Department heads in the City of Enterprise presented possible budget reductions during a special work session of the Enterprise City Council on Tuesday.
Each department head was given a request to reduce his or her budget for the upcoming fiscal year by a set amount. At the Sept. 17 work session, Councilman Turner Townsend said he believed the council needed a special session prior to budget approval.
“At some point this is basic home economics from the council’s standpoint,” Townsend said at that session. “How much money are we going to get? How much money are we going to spend? And how much money are we going to have in the bank? If we’re ever going to have a serious conversation about things like a new rec center (or) things like soccer fields, at some point we’ve got to free up some dollars in the budget. We just can’t keep matching our expenses to our revenues.”
One of the primary topics of discussion was the city’s sewer fund, which reflects a deficit. A $250,000 line item within the fund, initially believed to be debt service, was determined to be a transfer from sewer to the general fund.
“It’s simply a transfer over,” Townsend said. “I think the general fund is going to have to stop raiding the sewer fund. My suggestion would be to stop that transfer. What it’s been doing is it makes the sewer fund look worse than it actually is and leads us to assign blame to rates, when we’re actually pulling money out of the sewer fund to pay for Parks and Recreation, to pay for police cars.”
No one could determine the reason for the budgeted transfer.
Overall, reductions presented by department heads and proposed changes brought the total budget surplus to around $400,000 including just over $60,000 already in the surplus.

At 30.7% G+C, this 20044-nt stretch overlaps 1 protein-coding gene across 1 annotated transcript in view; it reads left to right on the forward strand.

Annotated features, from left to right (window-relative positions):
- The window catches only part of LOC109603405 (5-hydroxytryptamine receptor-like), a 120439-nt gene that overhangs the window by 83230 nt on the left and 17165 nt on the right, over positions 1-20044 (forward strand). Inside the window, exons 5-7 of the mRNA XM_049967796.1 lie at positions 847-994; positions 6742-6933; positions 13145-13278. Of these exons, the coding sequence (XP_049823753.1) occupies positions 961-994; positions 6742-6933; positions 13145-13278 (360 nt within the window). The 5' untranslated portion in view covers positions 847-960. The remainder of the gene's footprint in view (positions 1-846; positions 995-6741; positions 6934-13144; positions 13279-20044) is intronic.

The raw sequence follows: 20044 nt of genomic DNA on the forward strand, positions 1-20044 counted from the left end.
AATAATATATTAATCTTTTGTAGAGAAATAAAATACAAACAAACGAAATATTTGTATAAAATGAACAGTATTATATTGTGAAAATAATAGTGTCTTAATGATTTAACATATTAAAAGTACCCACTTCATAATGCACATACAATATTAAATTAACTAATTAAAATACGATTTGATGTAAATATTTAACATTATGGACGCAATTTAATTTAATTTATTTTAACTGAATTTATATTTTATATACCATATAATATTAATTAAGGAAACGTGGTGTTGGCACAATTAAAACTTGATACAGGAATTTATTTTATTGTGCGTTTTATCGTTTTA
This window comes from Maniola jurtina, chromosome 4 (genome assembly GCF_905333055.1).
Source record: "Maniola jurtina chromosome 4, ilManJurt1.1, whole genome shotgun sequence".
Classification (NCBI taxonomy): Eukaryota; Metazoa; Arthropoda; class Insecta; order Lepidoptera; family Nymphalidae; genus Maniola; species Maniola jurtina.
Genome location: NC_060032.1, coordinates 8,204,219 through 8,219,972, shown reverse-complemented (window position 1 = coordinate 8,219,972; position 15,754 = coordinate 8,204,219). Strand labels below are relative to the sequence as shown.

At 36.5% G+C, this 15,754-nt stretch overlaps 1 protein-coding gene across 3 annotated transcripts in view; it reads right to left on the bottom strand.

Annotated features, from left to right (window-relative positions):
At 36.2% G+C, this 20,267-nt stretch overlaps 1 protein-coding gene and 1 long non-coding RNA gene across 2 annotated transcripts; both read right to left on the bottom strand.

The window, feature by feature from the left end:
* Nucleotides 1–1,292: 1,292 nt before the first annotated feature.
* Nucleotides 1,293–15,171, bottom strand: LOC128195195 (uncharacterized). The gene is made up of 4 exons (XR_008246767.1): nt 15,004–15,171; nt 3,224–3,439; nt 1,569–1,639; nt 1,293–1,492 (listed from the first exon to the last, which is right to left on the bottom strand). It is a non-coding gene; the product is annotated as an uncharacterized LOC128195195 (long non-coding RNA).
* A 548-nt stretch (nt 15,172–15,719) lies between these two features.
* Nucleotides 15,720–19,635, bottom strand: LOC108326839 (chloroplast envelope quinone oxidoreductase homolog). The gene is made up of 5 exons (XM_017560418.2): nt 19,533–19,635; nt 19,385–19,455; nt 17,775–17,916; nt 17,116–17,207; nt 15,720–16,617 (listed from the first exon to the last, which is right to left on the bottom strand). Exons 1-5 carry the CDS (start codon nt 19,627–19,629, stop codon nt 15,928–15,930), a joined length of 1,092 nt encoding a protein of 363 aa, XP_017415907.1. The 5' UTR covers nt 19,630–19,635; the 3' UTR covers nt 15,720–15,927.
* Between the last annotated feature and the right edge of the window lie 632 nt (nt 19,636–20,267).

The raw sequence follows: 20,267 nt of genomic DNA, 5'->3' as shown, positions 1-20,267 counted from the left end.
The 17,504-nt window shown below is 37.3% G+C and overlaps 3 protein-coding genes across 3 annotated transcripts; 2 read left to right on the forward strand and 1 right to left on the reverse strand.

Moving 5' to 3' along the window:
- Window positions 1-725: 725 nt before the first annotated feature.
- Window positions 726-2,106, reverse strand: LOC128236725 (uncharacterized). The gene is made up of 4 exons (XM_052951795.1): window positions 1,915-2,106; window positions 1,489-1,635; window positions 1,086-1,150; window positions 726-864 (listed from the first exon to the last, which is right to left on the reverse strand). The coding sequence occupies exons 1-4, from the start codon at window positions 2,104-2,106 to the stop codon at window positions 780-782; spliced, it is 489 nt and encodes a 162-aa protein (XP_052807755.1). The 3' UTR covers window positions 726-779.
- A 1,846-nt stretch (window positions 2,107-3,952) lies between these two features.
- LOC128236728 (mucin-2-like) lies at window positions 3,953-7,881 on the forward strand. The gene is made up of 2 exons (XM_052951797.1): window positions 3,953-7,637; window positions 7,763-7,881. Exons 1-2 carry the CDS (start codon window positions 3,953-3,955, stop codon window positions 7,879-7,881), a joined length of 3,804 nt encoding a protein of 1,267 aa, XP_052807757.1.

Reductions, according to Townsend’s numbers, included $14,000, airport; $80,000, engineering; $57,000, sanitation; $62,000, street; $6,400 in fleet maintenance for street and sanitation; $128,000, police; $74,000, fire; $40,000, Enterprise Civic Center; $1,000, Enterprise Farmer’s Market; $5,500, tourism; and $80,000, administration.
Some of the cuts included removal of salaries for certain open positions, delay of acquiring vehicle assets and equipment, as well as delay of capital projects.
Councilmembers discussed options after hearing the reductions. The council decided to have the numbers crunched for a proposal -- taking into account all changes -- in order to have a clear budget to consider at its next regularly-scheduled meeting on Oct. 1.
Councilwoman Sonya Rich said the “safe route” would be to pass the budget, monitor expenses over the coming months and meet again in January, per a recommendation from Townsend.
“Meet back maybe after the first quarter, which will be in January, and have a work session with all the department heads (to) bring all the concessions they brought (during budget talks) back to the table,” Townsend said. “(That way) we would have a much better picture and that’ll give us a good, clean budget to pass next week.”